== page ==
KNOXVILLE -- When you've already lost two straight Southeastern Conference games five games into the conference race, you don't mess around with maybes. You go for the closest thing to a sure thing in your arsenal.
So with only 25 seconds to play Sunday afternoon in Tennessee's SEC East contest against Florida, the Vols down one, UT coach Bruce Pearl decided he had but one option to avoid a three-game losing skid.
"I asked (Scotty Hopson) to win it for us," Pearl would say later. "I actually said, 'Win this for us.'"
Never mind that Hopson had won exactly zero games for UT since arriving in the fall of 2008 as Pearl's most decorated recruit ever. Or that seniors Wayne Chism and JP Prince had both outplayed the 6-7 sophomore wing to this point.
Then again, perhaps Pearl had something bigger in mind than one game. Or as Prince noted, "We need the young guys to push us over the edge."
But pushing has never previously been Hopson's strength. Apparently uncomfortable with becoming the lead dog on a team dominated by seniors Chism, Prince and point guard Bobby Maze -- as well as former alpha male Tyler Smith before Pearl was forced to cut him loose last month -- Hopson contented himself with floating on the perimeter of the Vols' offense. He was seemingly happy to hoist long triples when open; unperturbed that the offense almost always ran through someone else.
The Hopkinsville, Ky., native may lead UT in scoring at 13.8 ppg, but it rarely seems that way down the stretch of tight games. Chism, Prince, even walk-on Sklyar McBee always seem to be making the biggest shots when it matter most.
Not that Pearl has necessarily wanted it that way.
"Coach is always putting pressure on me to be more aggressive," said Hopson. "When he came to me in the timeout and asked me to win the game for us, I liked it. It showed he has confidence in me."
That confidence proved to be well-founded against the Gators. The play was for Hopson to set up on the right wing and for Chism to draw at least one Florida defender with him as he ran across the lane.
Or as Hopson said, "Wayne was the decoy."
Afterward, when someone asked Chism what that felt like, he grinned and said, "If you're going to take my shot, you better make my shot."
Hopson did. He took one dribble, figured he had enough distance to launch over 6-9 Chandler Parsons and let it fly, believing he'd just buried a winning 3-pointer.
Said Pearl, "(Florida coach) Billy Donovan knew exactly where I wanted to go with the ball. I thought Hopson would be open, (but) Parsons did a good job of staying with him. What Scotty did from there was all him."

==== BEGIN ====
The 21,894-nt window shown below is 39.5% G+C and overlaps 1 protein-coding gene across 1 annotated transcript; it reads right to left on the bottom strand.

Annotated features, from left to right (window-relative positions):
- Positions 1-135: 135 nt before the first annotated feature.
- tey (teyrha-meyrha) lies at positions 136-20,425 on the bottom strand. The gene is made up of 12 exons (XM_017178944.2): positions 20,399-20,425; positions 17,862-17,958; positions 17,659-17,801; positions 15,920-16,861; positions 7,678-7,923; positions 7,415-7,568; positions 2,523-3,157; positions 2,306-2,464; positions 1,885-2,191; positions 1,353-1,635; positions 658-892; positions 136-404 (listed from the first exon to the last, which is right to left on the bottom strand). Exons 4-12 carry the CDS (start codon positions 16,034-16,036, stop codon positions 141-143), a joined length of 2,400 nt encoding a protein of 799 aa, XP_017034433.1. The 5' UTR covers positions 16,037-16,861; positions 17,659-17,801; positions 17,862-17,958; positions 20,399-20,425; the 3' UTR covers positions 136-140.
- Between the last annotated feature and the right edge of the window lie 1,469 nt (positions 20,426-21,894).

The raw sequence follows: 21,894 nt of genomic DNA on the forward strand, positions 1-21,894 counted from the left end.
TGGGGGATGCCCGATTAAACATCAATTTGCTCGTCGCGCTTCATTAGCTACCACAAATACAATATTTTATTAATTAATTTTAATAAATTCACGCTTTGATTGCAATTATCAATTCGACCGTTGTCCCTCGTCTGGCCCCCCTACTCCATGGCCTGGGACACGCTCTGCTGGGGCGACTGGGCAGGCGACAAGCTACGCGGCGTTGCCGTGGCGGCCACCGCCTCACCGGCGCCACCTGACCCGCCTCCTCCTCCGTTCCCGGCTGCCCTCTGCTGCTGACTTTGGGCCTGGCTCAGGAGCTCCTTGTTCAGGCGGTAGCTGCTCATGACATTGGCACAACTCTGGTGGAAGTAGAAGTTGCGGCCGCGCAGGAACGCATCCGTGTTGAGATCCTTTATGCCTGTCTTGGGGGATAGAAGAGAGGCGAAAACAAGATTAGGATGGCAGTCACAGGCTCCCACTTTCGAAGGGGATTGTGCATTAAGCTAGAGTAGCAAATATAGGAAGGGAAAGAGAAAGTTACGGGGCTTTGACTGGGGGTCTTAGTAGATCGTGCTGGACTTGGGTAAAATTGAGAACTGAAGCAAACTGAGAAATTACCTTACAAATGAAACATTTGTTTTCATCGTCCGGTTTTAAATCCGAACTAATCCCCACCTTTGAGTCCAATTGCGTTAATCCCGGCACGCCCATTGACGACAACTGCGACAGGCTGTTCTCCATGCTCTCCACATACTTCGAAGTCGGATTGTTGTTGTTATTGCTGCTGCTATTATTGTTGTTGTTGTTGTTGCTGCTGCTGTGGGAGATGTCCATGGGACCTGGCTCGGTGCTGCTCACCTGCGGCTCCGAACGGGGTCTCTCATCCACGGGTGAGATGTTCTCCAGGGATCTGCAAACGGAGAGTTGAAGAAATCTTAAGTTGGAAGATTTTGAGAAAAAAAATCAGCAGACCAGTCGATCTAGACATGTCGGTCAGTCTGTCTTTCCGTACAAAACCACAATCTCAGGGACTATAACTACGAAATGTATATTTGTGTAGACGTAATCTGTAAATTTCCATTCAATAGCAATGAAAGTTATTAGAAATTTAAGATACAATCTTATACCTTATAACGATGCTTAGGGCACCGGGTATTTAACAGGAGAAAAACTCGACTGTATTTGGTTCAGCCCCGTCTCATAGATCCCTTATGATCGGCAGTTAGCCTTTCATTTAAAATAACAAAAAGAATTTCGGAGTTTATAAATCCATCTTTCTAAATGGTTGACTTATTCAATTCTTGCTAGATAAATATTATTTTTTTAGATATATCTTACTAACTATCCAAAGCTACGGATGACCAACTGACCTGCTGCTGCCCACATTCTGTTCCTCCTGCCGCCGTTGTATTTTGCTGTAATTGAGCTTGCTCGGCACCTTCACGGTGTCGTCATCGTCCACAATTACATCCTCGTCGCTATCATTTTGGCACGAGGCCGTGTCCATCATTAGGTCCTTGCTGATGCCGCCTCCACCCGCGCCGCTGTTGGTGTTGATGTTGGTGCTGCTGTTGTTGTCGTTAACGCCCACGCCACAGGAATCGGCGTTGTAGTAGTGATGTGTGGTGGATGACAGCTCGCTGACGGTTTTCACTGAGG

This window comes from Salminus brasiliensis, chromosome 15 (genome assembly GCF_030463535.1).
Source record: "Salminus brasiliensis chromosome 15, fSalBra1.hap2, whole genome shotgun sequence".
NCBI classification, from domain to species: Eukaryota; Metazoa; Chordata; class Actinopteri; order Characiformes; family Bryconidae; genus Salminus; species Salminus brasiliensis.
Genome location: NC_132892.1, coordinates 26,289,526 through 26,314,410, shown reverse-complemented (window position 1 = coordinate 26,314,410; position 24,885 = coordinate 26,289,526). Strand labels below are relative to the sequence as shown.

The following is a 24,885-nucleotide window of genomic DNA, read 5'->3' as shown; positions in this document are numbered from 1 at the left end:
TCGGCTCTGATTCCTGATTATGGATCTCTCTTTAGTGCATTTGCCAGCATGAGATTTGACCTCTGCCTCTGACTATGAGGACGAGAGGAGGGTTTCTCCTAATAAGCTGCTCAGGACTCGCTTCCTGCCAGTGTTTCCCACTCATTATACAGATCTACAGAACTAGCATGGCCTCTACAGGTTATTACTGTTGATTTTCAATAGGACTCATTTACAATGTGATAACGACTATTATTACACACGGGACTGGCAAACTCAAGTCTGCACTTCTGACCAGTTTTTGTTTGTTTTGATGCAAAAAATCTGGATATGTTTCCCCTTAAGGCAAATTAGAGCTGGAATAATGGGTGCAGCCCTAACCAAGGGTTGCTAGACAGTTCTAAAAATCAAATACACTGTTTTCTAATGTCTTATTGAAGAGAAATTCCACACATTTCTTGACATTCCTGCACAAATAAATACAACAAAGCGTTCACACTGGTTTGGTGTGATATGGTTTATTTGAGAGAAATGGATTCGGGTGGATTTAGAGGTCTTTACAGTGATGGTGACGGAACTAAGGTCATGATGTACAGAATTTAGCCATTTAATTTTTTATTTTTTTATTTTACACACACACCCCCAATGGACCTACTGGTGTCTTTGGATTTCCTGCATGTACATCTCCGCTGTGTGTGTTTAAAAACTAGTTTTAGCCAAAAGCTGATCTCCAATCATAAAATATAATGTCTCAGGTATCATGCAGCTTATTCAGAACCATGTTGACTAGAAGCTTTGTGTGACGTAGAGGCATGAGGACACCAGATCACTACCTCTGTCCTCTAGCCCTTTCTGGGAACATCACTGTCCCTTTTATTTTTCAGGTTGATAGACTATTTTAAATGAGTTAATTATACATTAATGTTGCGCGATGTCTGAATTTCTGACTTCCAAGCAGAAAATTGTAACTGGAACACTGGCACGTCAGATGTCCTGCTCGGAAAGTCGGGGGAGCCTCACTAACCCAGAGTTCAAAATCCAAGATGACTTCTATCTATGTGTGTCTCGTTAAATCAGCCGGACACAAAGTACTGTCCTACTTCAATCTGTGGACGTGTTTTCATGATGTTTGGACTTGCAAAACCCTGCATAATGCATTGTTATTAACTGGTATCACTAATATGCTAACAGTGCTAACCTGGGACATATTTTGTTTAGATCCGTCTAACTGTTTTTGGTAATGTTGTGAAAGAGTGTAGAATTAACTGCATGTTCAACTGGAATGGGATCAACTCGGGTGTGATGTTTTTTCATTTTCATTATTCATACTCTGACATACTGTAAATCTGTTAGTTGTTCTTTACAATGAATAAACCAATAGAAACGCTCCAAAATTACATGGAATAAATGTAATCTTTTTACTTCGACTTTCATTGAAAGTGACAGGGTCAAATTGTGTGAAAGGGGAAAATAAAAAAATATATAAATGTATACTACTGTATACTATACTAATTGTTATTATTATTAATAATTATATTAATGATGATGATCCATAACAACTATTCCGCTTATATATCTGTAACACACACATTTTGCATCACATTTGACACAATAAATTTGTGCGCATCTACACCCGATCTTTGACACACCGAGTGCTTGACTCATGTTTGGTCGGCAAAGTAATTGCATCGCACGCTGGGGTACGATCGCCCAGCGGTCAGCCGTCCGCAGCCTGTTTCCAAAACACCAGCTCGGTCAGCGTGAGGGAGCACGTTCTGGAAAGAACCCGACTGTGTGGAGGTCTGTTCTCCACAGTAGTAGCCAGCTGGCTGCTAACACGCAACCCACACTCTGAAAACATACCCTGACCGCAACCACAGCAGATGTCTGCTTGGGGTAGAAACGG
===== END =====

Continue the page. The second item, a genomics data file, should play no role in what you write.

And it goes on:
What he did was give the Vols the lead. The only mistake he made was allowing his left toe to touch the 3-point line, which meant the Vols led 61-60 instead of 62-60 with 20 seconds to play.
"I thought it was a 3," said Pearl. "When (UF's) Alex Tyus got the last look, if it goes, I promise you I thought we were going to overtime."
Everyone but the referees thought it was a 3, including Thompson-Boling public address announcer Jeff Jarnigan, who announced as much to the crazed crowd of 21,208. But because it wasn't, Tyus could have won the game on a two-footer three seconds from the horn.
Only he didn't hit it, and Hopson -- who else? -- got the rebound to end it, improving the Vols to 16-4 overall and 4-2 in SEC play.
"I looked up just before Tyus shot it and saw we were up one instead of two," Hopson said. "I didn't think he'd hit it anyway because Wayne was on him. But I'm still glad I got the rebound, just to make sure we won. "
To help make sure the Vols would win more this year than last year, Hopson changed his shot over the summer, lessening the arc as well as the release point.
"I changed the arc a little because when I watched film it looked like my teammates didn't know where it was going when I missed," he explained. "I also started putting it on my fingertips more and releasing it more over my head instead of behind it."
The results have been dramatic, especially from 3-point range, where Hopson has gone from being a 36 percent shooter as a freshman to nearly 48 percent this year, despite going 0-for-2 from over the rainbow against the Gators.
"It was a big shot," said Pearl of the winner. "But Scotty is going to have a lot more big shots."
Added Hopson, suddenly all smiles and confidence, "People have been telling me for years that I need to do this. Now that I've got one, I feel a lot better about doing this in the future."
Now that he's got one, the rest of the SEC should feel much worse about Hopson winning another one for the Vols. And another. And another.
Or as Prince said, "When Scotty realizes how good he is, nobody will be able to stop him."